But Asita's heart rejoiced, and, knowing the king's mind to be perplexed, he addressed him, saying: "The king, like the moon when full, should feel great joy, for he has begotten a wondrously noble son. I do not worship Brahma, but I worship this child; and the gods in the temples will descend from their places of honor to adore him. Banish all anxiety and doubt. The spiritual omens manifested indicate that the child now born will bring deliverance to the whole world.

"Recollecting that I myself am old, on that account I could not hold my tears; for now my end is coming on and I shall not see the glory of this babe. For this son of thine will rule the world. The wheel of empire will come to him. He will either be a king of kings to govern all the lands of the earth, or verily will become a Buddha. He is born for the sake of everything that lives. His pure teaching will be like the shore that receives the shipwrecked. His power of meditation will be like a cool lake; and all creatures parched with the drought of lust may freely drink thereof. On the fire of covetousness he will cause the cloud of his mercy to rise, so that the rain of the law may extinguish it. The heavy gates of despondency will he open, and give deliverance to all creatures ensnared in the self entwined meshes of folly and ignorance. The king of the law has come forth to rescue from bondage all the poor, the miserable, the helpless."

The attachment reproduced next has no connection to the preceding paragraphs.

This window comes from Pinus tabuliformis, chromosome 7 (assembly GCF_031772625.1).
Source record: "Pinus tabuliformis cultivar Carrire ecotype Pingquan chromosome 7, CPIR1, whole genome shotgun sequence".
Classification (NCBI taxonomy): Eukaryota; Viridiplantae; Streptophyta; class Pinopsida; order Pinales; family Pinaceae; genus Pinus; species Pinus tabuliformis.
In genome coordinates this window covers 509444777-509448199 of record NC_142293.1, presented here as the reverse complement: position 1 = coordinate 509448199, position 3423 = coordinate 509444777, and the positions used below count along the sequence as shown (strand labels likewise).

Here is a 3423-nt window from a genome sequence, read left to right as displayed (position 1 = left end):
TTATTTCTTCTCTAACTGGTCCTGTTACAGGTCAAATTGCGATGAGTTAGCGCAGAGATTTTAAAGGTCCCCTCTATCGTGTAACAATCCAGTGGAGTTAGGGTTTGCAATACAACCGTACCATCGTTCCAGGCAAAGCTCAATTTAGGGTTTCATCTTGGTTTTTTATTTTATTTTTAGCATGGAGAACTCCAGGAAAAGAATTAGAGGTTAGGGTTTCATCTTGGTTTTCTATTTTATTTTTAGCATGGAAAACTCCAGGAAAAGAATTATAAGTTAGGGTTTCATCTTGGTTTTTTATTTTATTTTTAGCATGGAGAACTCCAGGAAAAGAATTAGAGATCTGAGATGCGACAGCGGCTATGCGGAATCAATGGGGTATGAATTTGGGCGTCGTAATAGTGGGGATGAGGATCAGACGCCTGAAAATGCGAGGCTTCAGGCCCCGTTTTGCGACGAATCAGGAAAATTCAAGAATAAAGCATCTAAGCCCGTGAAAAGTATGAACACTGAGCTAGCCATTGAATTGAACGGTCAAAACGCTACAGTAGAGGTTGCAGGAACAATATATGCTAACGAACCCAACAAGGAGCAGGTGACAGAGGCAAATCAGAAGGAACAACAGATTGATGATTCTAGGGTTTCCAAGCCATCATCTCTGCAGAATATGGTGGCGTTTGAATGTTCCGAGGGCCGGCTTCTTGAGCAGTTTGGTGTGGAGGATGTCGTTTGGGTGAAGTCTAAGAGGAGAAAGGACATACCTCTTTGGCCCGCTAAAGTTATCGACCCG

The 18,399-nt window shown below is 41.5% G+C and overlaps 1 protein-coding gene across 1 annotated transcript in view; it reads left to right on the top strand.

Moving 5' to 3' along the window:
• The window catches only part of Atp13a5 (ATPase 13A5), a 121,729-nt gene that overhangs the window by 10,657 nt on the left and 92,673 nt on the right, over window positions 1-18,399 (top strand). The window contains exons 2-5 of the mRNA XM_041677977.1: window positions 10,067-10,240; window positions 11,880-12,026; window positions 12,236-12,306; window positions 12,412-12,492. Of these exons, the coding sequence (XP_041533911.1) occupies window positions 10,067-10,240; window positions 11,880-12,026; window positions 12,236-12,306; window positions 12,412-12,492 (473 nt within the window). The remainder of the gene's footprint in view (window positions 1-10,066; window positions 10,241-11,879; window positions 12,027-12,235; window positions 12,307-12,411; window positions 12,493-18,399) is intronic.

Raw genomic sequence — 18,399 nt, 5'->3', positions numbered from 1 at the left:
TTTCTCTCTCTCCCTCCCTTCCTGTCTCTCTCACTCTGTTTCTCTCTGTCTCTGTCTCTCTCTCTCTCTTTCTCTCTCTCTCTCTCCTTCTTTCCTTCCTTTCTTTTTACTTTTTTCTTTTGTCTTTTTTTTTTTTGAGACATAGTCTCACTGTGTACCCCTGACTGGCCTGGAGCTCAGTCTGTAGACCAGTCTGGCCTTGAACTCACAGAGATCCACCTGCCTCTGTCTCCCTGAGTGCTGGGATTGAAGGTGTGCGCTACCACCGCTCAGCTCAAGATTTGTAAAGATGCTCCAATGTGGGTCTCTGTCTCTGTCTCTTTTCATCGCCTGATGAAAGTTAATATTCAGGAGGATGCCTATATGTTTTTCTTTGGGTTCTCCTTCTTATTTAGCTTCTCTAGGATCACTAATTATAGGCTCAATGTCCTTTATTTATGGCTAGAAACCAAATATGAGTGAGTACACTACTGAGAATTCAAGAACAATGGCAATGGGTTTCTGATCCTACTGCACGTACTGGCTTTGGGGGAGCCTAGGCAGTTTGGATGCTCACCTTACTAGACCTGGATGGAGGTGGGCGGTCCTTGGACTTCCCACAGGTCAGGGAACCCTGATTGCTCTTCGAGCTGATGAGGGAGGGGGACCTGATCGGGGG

When the royal parents heard Asita's words they rejoiced in their hearts and named their newborn infant Siddhattha, that is he who has accomplished his purpose."

And the queen said to her sister, Pajapati: "A mother who has borne a future Buddha will never give birth to another child. I shall soon leave this world, my husband, the king, and Siddhattha, my child. When I am gone, be thou a mother to him." And Pajapati wept and promised.

When the queen had departed from the living, Pajapati took the boy Siddhattha and reared him. And as the light of the moon increases little by little, so the royal child grew from day to day in mind and in body; and truthfulness and love resided in his heart. When a year had passed Suddhodana the king made Pajapati his queen and there was never a better stepmother than she.

The Ties of Life

When Siddhattha had grown to youth, his father desired to see him married, and he sent to all his kinsfolk, commanding them to bring their princesses that the prince might select one of them as his wife.

But the kinsfolk replied and said: "The prince is young and delicate; nor has he learned any of the sciences. He would not be able to maintain our daughter, and should there be war he would be unable to cope with the enemy."